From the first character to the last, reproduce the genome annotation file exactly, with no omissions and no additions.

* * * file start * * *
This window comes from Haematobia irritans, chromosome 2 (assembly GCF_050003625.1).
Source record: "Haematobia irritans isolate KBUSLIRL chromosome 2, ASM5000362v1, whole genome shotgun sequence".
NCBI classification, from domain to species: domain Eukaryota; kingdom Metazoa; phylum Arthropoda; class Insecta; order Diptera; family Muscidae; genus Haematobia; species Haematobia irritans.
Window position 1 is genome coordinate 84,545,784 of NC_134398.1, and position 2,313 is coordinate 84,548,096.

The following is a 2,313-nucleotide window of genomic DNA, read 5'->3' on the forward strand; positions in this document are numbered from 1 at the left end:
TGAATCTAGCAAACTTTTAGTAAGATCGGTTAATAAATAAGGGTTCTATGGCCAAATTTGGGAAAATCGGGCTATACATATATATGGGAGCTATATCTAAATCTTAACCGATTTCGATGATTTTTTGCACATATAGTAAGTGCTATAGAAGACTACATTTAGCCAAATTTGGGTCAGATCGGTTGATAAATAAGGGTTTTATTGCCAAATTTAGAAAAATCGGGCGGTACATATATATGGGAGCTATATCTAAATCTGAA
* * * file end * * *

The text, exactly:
This window comes from Haematobia irritans, chromosome 2 (assembly GCF_050003625.1).
Source record: "Haematobia irritans isolate KBUSLIRL chromosome 2, ASM5000362v1, whole genome shotgun sequence".
NCBI classification, from domain to species: domain Eukaryota; kingdom Metazoa; phylum Arthropoda; class Insecta; order Diptera; family Muscidae; genus Haematobia; species Haematobia irritans.
Window position 1 is genome coordinate 84,545,784 of NC_134398.1, and position 2,313 is coordinate 84,548,096.

The following is a 2,313-nucleotide window of genomic DNA, read 5'->3' on the forward strand; positions in this document are numbered from 1 at the left end:
TGAATCTAGCAAACTTTTAGTAAGATCGGTTAATAAATAAGGGTTCTATGGCCAAATTTGGGAAAATCGGGCTATACATATATATGGGAGCTATATCTAAATCTTAACCGATTTCGATGATTTTTTGCACATATAGTAAGTGCTATAGAAGACTACATTTAGCCAAATTTGGGTCAGATCGGTTGATAAATAAGGGTTTTATTGCCAAATTTAGAAAAATCGGGCGGTACATATATATGGGAGCTATATCTAAATCTGAA